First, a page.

image courtesy of TaxRebate.org.uk
10 thoughts on “The Price v The Value of Music Books”
Hear hear! I still blink with disbelief when AMus-level students come into my classes with scrapbooks with the illegally photocopied music glued in. Surely if the student realises the value of all the hours of practice they do, the parents realise the value of the hundreds if not thousands of lessons they’ve had, the teacher should realise the value of owning the original music!
One big problem with photocopying is the student gets such a small amount of music.
If you got them to buy a book of Bach Preludes and Fugues, instead of just giving them the D major one, the student could have a tinker with others in the book.
Although I have had students come to me expecting me to photocopy music, because that’s what the last teacher did, I have only occasionally had folk object when I issue the student with a book to purchase.
In one memorable case, the next week, the boy came back with a beautifully photocopied copy of the entire book I had issued, including the covers, and said “Mum says we can’t afford to buy the book.”
Interestingly, they belonged to a very strict religious group, and I drily remarked “Didn’t someone say ‘The labourer is worthy of his hire?'”
And it’s not just limited to piano teachers. In recent years I decided to go back to singing lessons and was shocked when I was given photocopied music by my teacher. I hadn’t even asked for it and would have been more than happy to take a trip to the local print music store to buy a real copy (which I did).
Incidentally, whilst working for a music store in a past life, I was frequently asked by parents if I wouldn’t mind photocopying the “one piece my son/daughter needs for their exam out of this large album of music”. Said parents were quite surprised when I told them it would not be possible.
“But don’t you have a photocopier back there?” would come the response.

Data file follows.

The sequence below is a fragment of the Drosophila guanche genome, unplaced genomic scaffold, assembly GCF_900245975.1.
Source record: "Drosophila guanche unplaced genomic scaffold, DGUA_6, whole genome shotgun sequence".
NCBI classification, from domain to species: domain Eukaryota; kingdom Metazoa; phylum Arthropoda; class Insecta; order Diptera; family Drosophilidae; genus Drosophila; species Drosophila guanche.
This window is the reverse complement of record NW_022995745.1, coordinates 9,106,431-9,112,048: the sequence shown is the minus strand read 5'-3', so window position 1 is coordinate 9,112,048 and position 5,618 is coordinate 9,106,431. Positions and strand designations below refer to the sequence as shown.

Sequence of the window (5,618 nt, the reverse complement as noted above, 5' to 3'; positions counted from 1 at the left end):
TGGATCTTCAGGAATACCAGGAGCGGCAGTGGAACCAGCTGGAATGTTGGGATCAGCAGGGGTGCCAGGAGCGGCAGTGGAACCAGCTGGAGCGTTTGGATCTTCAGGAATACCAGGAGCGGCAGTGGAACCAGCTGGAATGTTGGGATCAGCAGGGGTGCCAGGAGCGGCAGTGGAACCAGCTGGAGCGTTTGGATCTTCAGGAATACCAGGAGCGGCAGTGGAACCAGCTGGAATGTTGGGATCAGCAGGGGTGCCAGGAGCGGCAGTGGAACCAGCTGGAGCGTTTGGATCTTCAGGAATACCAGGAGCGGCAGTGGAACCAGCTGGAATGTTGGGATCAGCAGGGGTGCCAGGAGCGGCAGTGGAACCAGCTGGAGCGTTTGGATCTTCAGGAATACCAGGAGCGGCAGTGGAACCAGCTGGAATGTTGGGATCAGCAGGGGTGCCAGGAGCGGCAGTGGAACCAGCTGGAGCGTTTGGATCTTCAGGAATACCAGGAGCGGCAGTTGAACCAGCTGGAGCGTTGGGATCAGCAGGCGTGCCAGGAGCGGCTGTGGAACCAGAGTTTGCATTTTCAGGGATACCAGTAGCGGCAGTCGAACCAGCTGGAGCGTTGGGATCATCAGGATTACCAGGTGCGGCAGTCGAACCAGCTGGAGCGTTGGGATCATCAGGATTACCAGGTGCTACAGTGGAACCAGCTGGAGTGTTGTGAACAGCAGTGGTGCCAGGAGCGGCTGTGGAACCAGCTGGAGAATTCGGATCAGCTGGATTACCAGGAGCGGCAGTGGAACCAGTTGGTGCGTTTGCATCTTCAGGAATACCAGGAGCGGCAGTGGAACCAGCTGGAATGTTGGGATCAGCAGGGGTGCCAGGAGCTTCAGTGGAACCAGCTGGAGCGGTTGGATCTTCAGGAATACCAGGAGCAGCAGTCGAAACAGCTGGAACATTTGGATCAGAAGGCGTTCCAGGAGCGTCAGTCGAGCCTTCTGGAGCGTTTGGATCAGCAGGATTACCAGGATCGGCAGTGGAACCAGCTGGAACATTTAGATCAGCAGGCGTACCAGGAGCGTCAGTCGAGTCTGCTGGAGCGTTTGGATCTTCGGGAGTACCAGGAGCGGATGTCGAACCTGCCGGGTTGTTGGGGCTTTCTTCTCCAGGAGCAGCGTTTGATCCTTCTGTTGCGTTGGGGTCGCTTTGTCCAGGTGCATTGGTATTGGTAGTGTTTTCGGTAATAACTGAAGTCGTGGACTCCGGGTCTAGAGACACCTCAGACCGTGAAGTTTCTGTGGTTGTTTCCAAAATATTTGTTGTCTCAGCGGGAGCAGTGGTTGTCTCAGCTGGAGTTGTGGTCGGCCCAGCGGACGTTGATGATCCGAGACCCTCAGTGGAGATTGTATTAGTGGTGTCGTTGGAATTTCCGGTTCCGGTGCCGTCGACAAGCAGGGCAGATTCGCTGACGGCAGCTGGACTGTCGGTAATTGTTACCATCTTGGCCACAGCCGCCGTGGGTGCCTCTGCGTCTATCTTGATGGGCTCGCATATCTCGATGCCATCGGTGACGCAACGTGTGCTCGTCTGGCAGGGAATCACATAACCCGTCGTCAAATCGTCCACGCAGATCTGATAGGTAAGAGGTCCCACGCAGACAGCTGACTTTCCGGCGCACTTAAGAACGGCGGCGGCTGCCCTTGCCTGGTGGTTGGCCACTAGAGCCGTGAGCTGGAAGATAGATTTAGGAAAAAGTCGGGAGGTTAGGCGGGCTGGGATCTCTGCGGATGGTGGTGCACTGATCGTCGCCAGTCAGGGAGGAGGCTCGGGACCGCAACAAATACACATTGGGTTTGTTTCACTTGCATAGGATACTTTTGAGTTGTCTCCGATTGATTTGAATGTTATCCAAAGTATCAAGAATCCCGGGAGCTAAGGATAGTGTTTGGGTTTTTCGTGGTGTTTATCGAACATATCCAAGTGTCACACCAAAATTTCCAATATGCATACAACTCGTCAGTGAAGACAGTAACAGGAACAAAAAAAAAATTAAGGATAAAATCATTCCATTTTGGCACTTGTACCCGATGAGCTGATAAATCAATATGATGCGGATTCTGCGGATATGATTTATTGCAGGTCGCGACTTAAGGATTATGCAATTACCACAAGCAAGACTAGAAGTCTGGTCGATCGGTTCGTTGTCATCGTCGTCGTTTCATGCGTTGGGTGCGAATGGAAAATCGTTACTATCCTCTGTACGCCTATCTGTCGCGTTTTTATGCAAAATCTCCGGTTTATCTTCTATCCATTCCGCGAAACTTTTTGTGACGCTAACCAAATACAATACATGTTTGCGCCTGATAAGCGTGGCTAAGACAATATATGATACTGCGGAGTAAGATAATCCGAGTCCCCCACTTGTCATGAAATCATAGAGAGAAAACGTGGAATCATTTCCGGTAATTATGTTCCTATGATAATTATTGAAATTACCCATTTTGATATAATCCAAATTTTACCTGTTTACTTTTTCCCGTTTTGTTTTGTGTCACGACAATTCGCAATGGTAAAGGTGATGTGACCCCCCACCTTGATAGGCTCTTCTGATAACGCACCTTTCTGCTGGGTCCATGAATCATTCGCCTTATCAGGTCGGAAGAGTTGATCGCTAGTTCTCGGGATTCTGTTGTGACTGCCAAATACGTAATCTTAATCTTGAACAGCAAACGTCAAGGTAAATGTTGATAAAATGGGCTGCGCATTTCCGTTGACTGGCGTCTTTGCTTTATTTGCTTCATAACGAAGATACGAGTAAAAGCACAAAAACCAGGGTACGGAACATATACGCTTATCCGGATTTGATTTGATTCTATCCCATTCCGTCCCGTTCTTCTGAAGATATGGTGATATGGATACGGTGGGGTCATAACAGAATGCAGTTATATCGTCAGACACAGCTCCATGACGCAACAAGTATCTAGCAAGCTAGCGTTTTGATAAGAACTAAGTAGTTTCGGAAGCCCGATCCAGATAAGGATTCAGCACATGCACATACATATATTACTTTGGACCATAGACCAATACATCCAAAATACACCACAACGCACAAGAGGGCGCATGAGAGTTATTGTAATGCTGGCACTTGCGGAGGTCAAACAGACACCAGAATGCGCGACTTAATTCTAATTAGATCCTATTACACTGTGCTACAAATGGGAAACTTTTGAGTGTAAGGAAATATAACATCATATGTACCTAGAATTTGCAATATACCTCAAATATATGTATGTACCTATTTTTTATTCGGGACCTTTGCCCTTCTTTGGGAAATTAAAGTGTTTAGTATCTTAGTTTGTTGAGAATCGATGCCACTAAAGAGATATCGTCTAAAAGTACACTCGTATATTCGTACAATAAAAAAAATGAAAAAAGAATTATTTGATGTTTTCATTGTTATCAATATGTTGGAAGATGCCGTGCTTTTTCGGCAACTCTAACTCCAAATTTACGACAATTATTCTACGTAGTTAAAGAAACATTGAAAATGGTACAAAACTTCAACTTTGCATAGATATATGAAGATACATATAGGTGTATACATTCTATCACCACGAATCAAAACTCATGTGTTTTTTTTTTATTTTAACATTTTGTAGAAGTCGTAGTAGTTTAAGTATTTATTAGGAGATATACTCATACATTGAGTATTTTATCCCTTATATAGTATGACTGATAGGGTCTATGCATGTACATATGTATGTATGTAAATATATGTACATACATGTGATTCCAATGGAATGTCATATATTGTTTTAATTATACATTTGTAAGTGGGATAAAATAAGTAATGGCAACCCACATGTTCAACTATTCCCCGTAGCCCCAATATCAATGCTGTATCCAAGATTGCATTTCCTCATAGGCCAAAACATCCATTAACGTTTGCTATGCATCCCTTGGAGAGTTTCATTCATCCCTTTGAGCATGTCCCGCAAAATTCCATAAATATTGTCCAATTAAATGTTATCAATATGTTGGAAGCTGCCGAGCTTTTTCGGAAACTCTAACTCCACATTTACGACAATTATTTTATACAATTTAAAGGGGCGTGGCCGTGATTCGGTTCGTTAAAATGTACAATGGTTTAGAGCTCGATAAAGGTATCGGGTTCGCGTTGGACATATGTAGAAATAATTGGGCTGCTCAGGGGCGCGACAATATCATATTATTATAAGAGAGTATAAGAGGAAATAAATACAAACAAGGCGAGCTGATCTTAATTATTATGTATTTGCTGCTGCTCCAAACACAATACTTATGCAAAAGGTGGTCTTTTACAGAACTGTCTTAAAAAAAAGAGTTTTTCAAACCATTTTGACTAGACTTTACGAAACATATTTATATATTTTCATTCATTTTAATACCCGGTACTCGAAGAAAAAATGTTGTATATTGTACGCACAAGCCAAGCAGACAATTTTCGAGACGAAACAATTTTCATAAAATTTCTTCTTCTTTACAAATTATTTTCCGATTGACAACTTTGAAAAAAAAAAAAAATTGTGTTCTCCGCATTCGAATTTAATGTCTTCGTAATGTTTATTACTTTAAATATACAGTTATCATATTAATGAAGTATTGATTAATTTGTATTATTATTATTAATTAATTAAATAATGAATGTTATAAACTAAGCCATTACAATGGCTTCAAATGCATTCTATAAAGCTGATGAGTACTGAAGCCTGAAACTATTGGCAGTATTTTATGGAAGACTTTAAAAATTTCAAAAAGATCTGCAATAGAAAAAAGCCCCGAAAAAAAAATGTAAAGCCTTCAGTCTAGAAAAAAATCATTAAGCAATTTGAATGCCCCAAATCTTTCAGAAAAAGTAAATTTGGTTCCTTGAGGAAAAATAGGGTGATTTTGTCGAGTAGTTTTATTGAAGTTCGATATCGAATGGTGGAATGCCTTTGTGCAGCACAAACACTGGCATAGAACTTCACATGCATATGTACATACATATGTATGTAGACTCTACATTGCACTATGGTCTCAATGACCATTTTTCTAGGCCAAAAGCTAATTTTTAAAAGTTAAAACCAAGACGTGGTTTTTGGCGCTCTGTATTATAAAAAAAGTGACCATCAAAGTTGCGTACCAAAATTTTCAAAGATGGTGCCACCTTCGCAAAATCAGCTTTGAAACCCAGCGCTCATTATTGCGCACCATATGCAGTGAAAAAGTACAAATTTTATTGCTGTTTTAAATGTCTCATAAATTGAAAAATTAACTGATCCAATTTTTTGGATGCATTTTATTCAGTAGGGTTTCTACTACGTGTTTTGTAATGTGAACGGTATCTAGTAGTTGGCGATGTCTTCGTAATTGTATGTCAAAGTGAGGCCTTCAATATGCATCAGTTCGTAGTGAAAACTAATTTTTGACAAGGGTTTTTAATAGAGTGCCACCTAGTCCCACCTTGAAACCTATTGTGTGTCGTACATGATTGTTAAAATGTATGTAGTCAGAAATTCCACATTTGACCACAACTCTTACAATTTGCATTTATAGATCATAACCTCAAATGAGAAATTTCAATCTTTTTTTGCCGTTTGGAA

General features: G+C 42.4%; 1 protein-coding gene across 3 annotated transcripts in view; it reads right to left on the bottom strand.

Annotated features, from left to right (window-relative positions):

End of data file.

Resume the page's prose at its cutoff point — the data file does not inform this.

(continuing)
My reply: “We do, but it is illegal to photocopy music”
I just charge a registration/materials fees that covers books, materials, practice incentives, studio concert fees…though I find very few objections to using originals. Plus some people find photocopied music hard to read, I know I do.
We approached a popular (music) publisher almost 10 years ago about digitizing their music and adding educational ‘extras’. We tried to convince them that ‘renting’ this data online could be huge and a solid alternative for consumers in the future . They wanted no part of it and basically said ‘musicians will always want to own and hold a book of music”. I think they were short-sighted and like many in our profession, firmly ensconced in the past. Their idea of planning for the future was to up-date their printing presses and purchase more forests (true story and a light-bulb moment for us).
They may have been right about one thing…”musicians” may want to own and hold printed music, but an entire new generation of internet driven folks and casual music makers could care less. If given the opportunity to view music online vs. ‘holding’ it, they will take the digital avenue every time. From our meeting with that publisher we decided to create our own digital method – we essentially became our own publishers and never had to invest in a single printing press or tree. http://www.discoverlearnandplay.com
This sounds like you found a great new avenue for your digital delivery idea!! The publishers you approached clearly didn’t share your vision!